Betting on the future generally receives the stamp of immorality when elected officials and consumers come out on the losing end. President Barack Obama and the European Union both recently announced plans to hound evil profiteers. Brussels has pointed its investigators at the arcane credit default swap. Such a instrument, known as a CDS, allows investors to hedge against the inability of a company or country make its payments, so it is basically bankruptcy insurance. The EU's probe is of an antitrust nature and based on suspicions that major banks and services may have colluded to control the CDS market. This seems like an attempt to deflect blame from profligate governments and focus public ire on the always opportune target of the money-grubbing banker.
The U.S. investigation has a similar tone, except oil traders are at the center of government scrutiny. Crude futures have been nudging their highest levels in more than 30 months, and anyone who owns a car or consumes goods transported to market with burnt hydrocarbons has felt the pinch hard. Last month, President Obama once again jumped into the blame game. “The problem is … speculators and people make various bets, and they say, you know what, we think that maybe there's a 20 percent chance that something might happen in the Middle East that might disrupt oil supply, so we're going to bet that oil is going to go up real high. And that spikes up prices significantly.” The next day, Washington unveiled a task force to investigate energy price fraud.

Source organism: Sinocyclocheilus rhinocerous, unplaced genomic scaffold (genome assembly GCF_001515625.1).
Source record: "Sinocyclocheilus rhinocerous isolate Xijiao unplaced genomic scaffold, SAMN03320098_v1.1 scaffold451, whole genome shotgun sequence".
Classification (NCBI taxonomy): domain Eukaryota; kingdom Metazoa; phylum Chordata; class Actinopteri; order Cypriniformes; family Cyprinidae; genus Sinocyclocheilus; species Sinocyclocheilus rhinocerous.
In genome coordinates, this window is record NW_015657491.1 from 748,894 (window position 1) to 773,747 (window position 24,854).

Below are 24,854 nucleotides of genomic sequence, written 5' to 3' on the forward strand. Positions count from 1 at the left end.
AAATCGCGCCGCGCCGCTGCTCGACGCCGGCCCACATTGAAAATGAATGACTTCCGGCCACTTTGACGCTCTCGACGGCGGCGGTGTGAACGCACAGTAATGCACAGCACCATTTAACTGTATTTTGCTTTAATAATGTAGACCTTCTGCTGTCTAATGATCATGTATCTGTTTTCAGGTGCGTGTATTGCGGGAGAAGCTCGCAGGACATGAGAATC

Before vilifying those who trade oil, one must first examine possible underlying causes for rising prices. It's easy for the president to tell consumers – i.e., voters – that all is well in the Levant, but companies that need oil have to factor in political and social upheavals in regions that produce fuel. If more people are betting things will worsen and supply could be reduced, such fears – unfounded or not – spur buying and boost prices. Shoot Osama bin Laden in the face, and prices dip on hopes his death signals declining terrorism and more supply security.
Americans and many Europeans may also be thinking locally when oil markets act globally. Weak growth at home should normally reduce demand and price, but if China is running on all cylinders, slaking its thirst sucks up the excess. Chinese oil demand in the month of March rose nearly 11 percent from last year.
When in doubt, blame Washington, an all-too common global reflex which in this case may not be all wrong. Just ask E. Thomas McClanahan, a writer at the the Kansas City Star newspaper. “If Obama seeks the real roots of this spring of discontent, perhaps he should look across town, toward the tomblike structure housing the Federal Reserve. Inside, Fed Chairman Ben Bernanke probably chuckles every time he hears Obama murmuring about speculators.”
Crude has been priced in American dollars since the first well ran wet in the Pennsylvania backwoods in 1859. For the past couple years, the U.S. virtual printing presses have been creating electronic dollars out of thin air to buy back American debt, making the currency less scarce and therefore less valuable. Bernanke has suggested interest rates will remain near zip for a while, providing little incentive to hold dollar accounts when other currencies offer higher interest rates. This opens up the dollar carry trade, where investors borrow almost free money to buy oil, other commodities, or currencies, driving them even higher.
A comparison of oil prices and the U.S. dollar index – which measures the currency against a basket containing yen, euro and other monies – has shown a strong correlation between greenback weakness and oil strength.
So, Obama may be complaining about a homemade problem. Instead of forming a posse to chase speculators, perhaps he should be chiding Bernanke for devaluing the currency.
Then again, the Oracle of Omaha offers a simpler solution. As investor Warren Buffet told CNBC on Monday, “The real answer to oil prices is to use less oil.”
By. Eric Culp